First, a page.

- I really liked it that Bruce Eckel always prefers experimenting to repeating what the Language Specification says
- the remarks scattered in the book are particularly cool. Even Core Java 4th ed lacks the number and depth of remarks, not to speak of other books (Just Java 1.2 is even worse in this respect) <hr>
The bad points of the book:
- the Swing chapter sucks... it needs REAL update. There are no other JFC libs, either - there is no Java2D, accessibility, drag-and-drop etc.
- the discussion of sing the clipboard is far worse than that of Core Java 3rd ed. vol.2.
- the same stands for 1.1/1.2 security - both Core Java 3rd ed. vol.2. (1.1) and Just Java 1.2 (1.2) are better in this respect
- the same stands for i18n
- the introduction to CORBA was particularly weak (not that other Java-books are good in this respect)
- the author pays too much attention to the 1.0 event model - it's unnecessary. Most widgets are presented first using the 1.0 even model - do NOT teach your students 1.0 event model. At least, we at Sun Microsystems do NOT teach it any more - why would we confuse our students? So, all widget presentations should be rewritten to use the 1.1 event model.
- nextToken()'s return value when there are no more tokens is NOT an empty String but a NoSuchElementException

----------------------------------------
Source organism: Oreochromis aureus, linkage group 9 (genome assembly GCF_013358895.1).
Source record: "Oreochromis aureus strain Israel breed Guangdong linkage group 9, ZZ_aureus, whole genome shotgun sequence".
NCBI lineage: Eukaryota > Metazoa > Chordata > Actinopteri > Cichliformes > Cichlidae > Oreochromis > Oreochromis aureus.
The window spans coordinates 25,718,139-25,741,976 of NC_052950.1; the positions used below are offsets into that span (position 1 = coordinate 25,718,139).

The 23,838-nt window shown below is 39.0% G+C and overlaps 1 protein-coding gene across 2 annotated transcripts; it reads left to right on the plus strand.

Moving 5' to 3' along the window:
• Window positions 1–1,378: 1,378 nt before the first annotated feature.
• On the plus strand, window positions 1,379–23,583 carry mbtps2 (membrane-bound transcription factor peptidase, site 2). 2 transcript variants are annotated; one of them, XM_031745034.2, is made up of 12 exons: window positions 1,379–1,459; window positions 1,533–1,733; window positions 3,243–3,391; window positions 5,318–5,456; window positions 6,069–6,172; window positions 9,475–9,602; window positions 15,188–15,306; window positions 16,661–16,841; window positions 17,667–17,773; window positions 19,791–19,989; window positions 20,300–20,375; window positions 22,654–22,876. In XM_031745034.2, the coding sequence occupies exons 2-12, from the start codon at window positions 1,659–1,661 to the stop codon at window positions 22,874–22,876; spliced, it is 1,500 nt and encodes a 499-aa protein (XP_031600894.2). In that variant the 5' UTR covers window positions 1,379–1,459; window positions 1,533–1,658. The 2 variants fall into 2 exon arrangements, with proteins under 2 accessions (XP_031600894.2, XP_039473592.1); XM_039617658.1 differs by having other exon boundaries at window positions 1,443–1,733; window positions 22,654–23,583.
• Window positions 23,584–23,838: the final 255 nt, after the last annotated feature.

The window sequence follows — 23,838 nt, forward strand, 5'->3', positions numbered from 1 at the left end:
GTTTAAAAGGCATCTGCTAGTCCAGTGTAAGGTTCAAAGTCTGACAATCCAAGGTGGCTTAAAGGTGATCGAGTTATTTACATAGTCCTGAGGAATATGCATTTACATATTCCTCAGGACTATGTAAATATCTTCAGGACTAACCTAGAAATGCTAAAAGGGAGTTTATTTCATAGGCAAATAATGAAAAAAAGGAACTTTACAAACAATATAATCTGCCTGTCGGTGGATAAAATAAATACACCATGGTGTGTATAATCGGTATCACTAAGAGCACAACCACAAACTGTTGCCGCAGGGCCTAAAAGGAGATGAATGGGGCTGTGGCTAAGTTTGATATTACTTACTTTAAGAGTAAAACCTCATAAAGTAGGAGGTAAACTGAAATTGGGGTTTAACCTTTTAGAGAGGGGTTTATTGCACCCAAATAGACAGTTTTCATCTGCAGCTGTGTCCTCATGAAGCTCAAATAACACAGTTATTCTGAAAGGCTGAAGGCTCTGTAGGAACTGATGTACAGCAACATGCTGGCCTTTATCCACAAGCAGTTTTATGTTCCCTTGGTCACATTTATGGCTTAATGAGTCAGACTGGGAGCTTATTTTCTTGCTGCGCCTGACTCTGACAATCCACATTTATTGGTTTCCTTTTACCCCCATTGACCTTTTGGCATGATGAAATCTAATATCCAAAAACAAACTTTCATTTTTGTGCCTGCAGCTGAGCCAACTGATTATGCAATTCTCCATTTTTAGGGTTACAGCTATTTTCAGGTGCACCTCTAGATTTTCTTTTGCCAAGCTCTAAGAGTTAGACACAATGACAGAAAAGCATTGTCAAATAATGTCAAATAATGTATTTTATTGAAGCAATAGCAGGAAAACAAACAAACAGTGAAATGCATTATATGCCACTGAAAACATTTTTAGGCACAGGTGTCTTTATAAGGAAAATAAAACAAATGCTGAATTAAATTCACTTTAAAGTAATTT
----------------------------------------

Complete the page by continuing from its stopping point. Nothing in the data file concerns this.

- there is no GridBagLayout in the book (not that I use it.. I dont even teach it at our courses).
- PipedOutputStream's constructor param is NOT an PipedInputStream instance (only the other way round) <hr>
I still LOVE the book and recommend it to my students. You should get Core Java Foundation Classes and Core Java in addition to this book, though.

Product: Book - Hardcover
Title: Structure and Interpretation of Computer Programs - 2nd Edition (MIT Electrical Engineering and Computer Science)
Publisher: The MIT Press
Authors: Harold Abelson, Gerald Jay Sussman
Rating: 5/5
Customer opinion - 5 stars out of 5
Lots of useful material here

The reviews here that complain that there isn't anything to learn in SICP, or that there aren't any ideas, or that there's nothing but philosophizing and handwaving, are bizarre.
SICP is full of detailed, complete examples of parsers, interpreters, compilers, and digital simulators. It shows how to build your own object-oriented programming system from scratch. It shows how to construct a extensible database query language with a backtracking search to find the answers to complex queries. It shows how to build an optimizing compiler.
Sure, none of this is useful---if your goal in life is to grind out CGI scripts. If that's who you are, this book definitely isn't for you. But the folks who don't recognize the SICP examples as real, practical programming projects are living in a funny little fantasy world. They might use the optimizing compiler every day, but it doesn't occur to them that someone actually had to write that optimizing compiler. Nope, code generation and peephole optimization techniques are not applicable to the real world because `nobody' writes compilers.